So, I happen to think that the advice columnist from the Globe & Mail – David Eddie – is a pretty top-notch writer (yes, I’m admitting I read advice columns, ok moving on!!). Not only that though, he generally gives good advice – warmhearted, empathetic, yet also cuts to the chase when someone’s not being a class act.
For example, last week Mr. Eddie posted a little spiel by somebody who was upset their sister rudely canceled on attending a family dinner party. The hostess was upset given the amount of work hosting can entail, yet was unsure of how (or if) to convey her displeasure. Mr. Eddie’s response to this dire social conundrum? “Well, you know, we advice columnists are always counselling people to take the calm, rational route, adopt the long view, be the better person, and la la la. But in this case, I think you should let your sister have it, right between the eyes.”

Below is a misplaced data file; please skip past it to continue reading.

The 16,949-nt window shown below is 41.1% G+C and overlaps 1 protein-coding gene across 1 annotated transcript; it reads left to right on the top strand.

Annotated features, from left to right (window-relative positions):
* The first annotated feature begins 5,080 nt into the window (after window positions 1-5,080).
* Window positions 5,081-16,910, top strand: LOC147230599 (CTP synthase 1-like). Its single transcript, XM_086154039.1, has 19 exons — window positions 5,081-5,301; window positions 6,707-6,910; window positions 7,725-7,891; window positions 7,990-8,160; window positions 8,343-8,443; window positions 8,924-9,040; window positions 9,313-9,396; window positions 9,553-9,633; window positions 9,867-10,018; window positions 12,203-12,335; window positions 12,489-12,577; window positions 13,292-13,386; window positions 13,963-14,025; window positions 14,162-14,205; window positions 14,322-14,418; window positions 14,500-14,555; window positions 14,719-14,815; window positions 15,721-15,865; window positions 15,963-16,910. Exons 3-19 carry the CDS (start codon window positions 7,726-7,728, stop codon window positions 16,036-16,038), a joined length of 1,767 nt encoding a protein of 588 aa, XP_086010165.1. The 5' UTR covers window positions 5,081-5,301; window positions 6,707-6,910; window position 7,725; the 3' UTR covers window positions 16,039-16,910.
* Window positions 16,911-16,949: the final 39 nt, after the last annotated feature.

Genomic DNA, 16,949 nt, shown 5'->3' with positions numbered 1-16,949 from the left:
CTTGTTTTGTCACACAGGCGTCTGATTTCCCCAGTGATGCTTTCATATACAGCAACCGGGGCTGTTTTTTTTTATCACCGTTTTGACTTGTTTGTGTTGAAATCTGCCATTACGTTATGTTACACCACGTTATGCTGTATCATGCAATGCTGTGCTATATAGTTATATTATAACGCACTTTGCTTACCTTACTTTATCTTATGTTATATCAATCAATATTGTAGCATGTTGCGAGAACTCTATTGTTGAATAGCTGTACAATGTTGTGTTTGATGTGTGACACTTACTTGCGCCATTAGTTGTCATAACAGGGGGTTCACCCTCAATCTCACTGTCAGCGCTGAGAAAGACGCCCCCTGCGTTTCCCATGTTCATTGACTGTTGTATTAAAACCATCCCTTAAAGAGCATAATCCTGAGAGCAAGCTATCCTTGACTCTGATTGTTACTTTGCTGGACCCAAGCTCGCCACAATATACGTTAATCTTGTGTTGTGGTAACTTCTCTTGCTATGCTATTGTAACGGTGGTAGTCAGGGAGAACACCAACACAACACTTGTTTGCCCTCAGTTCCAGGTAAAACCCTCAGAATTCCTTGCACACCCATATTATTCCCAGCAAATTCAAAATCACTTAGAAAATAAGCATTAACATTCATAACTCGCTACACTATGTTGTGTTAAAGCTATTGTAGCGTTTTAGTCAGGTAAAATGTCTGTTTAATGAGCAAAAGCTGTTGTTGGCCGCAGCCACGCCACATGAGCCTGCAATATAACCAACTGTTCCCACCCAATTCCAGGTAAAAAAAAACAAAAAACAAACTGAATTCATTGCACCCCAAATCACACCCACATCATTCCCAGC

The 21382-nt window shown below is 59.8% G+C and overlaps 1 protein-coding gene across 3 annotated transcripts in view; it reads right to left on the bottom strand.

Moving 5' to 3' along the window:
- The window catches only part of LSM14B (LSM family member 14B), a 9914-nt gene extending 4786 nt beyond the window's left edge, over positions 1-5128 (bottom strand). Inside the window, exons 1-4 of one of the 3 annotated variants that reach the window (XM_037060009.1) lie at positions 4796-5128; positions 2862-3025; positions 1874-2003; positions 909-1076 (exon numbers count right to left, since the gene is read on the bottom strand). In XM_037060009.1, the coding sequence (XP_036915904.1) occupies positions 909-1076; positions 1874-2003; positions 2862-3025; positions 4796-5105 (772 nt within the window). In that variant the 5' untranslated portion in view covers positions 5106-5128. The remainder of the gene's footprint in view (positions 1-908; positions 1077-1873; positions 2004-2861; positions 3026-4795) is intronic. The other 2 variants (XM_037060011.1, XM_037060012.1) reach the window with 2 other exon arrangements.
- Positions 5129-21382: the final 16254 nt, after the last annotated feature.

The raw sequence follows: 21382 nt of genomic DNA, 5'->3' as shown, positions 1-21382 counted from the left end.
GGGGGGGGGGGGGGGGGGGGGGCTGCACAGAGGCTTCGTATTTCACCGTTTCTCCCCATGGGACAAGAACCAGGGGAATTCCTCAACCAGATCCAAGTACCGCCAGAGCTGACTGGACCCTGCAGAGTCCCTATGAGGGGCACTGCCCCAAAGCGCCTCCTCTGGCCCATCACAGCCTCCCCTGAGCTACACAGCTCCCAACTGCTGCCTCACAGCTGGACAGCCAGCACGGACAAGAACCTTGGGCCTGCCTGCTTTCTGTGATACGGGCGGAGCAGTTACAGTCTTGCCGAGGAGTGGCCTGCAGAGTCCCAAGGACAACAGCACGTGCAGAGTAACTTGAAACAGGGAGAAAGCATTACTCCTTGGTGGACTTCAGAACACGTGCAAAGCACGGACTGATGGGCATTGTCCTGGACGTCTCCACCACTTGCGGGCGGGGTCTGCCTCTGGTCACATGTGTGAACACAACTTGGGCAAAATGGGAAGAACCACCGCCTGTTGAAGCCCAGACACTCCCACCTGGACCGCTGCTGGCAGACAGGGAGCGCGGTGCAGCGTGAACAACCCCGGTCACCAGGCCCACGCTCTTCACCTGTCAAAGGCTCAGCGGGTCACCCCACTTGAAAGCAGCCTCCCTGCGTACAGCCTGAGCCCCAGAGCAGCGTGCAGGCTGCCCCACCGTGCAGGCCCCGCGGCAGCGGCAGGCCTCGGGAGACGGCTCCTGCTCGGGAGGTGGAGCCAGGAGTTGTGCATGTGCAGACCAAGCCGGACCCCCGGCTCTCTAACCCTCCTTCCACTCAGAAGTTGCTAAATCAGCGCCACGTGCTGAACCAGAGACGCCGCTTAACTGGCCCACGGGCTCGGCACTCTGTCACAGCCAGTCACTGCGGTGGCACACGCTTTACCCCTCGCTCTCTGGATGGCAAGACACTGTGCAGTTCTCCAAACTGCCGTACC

Ha, ha! Way to go, Mr. Eddie!
But then, he blew the whole kind of trite-advice-on-social-mores thing to a whole other philosophical ballpark by going on to quote: “We teach people how to treat us”. That pulled me up short. Now when it comes to small fry things like getting mad at dinner party cancellations and such, of course there are a lot of people that wouldn’t be fazed one whit and go on with their lives (as many of the G&M comments pointed out). However, to me anyway, the quote supersedes its arguably shallow origins because it’s one of those deeper truths – we do teach other people how to treat us. And that’s the bigger lesson he’s delicately imparting, whether we’re talking about little things or far bigger ones..
So, next time I’m ranting about why so-and-so did or didn’t do x or y, I’m going to take a little look in the proverbial mirror first (but just a short one, as ranting is fun!)